Background Briefing

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Pierre Nkurunziza, who was elected president of Burundi and took office in August 2005, is a member of the National Council for the Defense of Democracy-Forces for the Defense of Democracy (Conseil national pour la défense de la démocratie-Forces pour la défense de la démocratie, CNDD-FDD), once the largest rebel force in the country. His government seeks to rebuild Burundi after a devastating civil war, but has not yet succeeded in making peace with the FNL, which continues military operations in three provinces near the capital, Bujumbura (Bujumbura-rural, Bubanza, and Cibitoke). In March 2006, the FNL announced its willingness to participate in peace talks. After many delays, on May 29 the government of Burundi and the FNL leadership began peace talks in Dar es Salaam, Tanzania, with South Africa’s Minister for Security Charles Nqakula serving as a mediator.5 Despite the negotiations, fighting between the FNL and government forces has continued in the hills around Bujumbura.6


In the absence of a ceasefire between the government and the FNL, no demobilization program for FNL combatants has been put in place, but in April 2006 the government assembled several hundred FNL combatants at a “welcome center” at Randa in Bubanza province. Previously these combatants had been detained at military posts throughout the country, some having deserted from the FNL, and others having been captured by soldiers of the Burundian army. In early June 2006, more than 400 combatants were interned at Randa, anticipating a ceasefire and the beginning of a Burundian government demobilization program that will likely be supported by the Multi-Country Demobilisation and Reintegration Programme (MDRP), a coalition of international donors that previously supported demobilization of other soldiers and rebel combatants (see also below).7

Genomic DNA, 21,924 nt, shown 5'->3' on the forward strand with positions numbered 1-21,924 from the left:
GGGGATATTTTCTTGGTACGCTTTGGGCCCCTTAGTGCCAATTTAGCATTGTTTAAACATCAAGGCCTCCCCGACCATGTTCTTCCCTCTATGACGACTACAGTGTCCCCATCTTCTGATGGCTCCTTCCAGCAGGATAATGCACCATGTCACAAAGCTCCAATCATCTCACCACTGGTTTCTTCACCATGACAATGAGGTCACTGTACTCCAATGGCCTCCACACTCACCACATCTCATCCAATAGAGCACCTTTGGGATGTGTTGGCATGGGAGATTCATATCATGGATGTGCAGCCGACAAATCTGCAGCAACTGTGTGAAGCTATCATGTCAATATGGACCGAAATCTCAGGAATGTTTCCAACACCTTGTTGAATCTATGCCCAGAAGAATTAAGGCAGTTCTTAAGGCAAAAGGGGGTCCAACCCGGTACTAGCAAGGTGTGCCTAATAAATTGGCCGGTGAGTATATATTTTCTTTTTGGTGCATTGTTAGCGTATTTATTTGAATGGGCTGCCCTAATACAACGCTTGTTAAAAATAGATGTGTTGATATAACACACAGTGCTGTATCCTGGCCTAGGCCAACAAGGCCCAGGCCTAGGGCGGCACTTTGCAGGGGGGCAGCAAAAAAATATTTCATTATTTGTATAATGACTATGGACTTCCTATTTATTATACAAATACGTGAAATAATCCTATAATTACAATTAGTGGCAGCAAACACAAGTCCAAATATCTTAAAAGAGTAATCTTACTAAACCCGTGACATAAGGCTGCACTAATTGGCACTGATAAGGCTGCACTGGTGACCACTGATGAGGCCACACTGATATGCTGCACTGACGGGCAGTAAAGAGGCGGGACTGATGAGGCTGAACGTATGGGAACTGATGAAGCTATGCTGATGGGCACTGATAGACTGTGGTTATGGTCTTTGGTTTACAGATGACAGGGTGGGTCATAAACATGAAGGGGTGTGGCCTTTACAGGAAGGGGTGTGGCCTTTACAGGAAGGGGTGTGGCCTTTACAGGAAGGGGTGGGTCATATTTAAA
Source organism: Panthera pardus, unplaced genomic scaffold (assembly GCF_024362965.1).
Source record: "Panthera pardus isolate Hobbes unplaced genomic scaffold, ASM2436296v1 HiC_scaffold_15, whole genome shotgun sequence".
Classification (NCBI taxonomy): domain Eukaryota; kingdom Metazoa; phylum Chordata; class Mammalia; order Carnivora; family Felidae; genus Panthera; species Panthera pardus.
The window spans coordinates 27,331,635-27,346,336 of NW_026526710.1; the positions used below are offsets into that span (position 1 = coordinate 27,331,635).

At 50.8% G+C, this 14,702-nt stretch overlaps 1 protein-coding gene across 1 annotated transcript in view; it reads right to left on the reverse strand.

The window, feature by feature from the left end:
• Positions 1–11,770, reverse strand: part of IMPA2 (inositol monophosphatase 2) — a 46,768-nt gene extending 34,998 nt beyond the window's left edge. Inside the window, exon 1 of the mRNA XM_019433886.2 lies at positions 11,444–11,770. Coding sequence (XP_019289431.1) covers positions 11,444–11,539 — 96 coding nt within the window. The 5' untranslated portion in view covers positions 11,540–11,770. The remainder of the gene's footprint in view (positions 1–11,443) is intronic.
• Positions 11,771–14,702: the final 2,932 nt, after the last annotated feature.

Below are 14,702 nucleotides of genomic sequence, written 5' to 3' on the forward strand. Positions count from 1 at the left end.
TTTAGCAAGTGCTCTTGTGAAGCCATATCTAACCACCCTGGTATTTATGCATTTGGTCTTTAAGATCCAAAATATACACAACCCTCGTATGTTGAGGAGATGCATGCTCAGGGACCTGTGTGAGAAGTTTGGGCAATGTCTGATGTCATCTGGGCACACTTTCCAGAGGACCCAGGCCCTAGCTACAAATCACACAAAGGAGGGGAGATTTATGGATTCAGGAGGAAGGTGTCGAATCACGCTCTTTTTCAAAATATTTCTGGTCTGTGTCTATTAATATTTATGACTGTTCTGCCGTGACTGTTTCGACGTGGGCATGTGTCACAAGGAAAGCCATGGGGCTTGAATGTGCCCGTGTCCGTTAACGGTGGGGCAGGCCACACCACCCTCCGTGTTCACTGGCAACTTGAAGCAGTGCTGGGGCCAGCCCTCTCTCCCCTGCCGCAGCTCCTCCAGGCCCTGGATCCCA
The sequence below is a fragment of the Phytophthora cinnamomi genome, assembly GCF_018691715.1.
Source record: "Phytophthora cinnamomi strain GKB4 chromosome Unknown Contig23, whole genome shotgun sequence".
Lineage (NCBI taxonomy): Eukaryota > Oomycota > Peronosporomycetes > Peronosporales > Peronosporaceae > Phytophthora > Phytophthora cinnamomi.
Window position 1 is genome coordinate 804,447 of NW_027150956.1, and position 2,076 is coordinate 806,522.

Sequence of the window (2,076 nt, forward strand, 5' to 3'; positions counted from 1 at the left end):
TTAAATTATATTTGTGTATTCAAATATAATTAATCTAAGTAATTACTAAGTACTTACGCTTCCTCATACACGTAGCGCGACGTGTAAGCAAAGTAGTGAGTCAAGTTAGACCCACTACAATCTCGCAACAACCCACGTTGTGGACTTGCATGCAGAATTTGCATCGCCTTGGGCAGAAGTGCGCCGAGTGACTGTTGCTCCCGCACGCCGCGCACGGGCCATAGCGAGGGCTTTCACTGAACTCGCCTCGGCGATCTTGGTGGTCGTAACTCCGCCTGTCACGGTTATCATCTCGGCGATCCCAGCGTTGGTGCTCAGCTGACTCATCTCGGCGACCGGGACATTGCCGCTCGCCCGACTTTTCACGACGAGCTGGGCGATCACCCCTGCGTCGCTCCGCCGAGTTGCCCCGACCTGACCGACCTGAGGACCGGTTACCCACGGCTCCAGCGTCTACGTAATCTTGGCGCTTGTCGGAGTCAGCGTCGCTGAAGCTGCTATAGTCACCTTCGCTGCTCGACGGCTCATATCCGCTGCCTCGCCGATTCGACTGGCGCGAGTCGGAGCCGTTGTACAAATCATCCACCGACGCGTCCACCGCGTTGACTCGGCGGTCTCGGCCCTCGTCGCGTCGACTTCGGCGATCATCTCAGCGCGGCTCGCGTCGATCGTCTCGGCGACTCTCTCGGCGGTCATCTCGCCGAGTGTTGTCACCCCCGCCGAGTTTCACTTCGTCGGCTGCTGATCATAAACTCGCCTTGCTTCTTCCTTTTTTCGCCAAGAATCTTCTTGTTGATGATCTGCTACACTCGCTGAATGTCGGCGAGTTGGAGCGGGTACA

The Burundian government also holds an indeterminate number of persons in prison on charges of “participation in armed groups.”8 Hundreds of persons who were once detained on accusations of affiliation with the CNDD or other opposition parties or rebel groups were later categorized as “political prisoners” and freed under the terms of the Arusha Accords9 or the subsequent agreement between the CNDD-FDD and the government,10 but hundreds of persons accused of having supported or fought for the FNL remain in jail.11 Just as those former combatants at Randa expect to be demobilized and to return home with a package of monetary and other benefits, those persons in prison hope to win release, just as others detained for their affiliations with other rebel groups have done.12


[5] “Ouverture de négociations directes entre Gouvernement et FNL,” Agence Burundaise de Presse, May 30, 2006.

[6] “Attaques des FNL à partir des collines qui surplombent Bujumbura,” Agence Burundaise de Presse, May 31, 2006.

[7] Human Rights Watch notes of field visit, Randa welcome center, June 13, 2006. The Multi-Country Demobilisation and Reintegration Programme (MDRP) is a multi-agency effort that assists in the demobilization and reintegration of ex-combatants, including children, in Central and Southern Africa.

[8] “Warning Signs: Continuing Abuses in Burundi,” A Human Rights Watch Report, no. 3, February 27, 2006, [online]

[9] See footnote 2.

[10] Ibid.

[11] “Liberation provisoire de 1.834 prisonniers politiques,” Agence Burundaise de Presse, March 15, 2006.

[12] Human Rights Watch interviews, Mpimba prison, Bujumbura, May 16, 2006.

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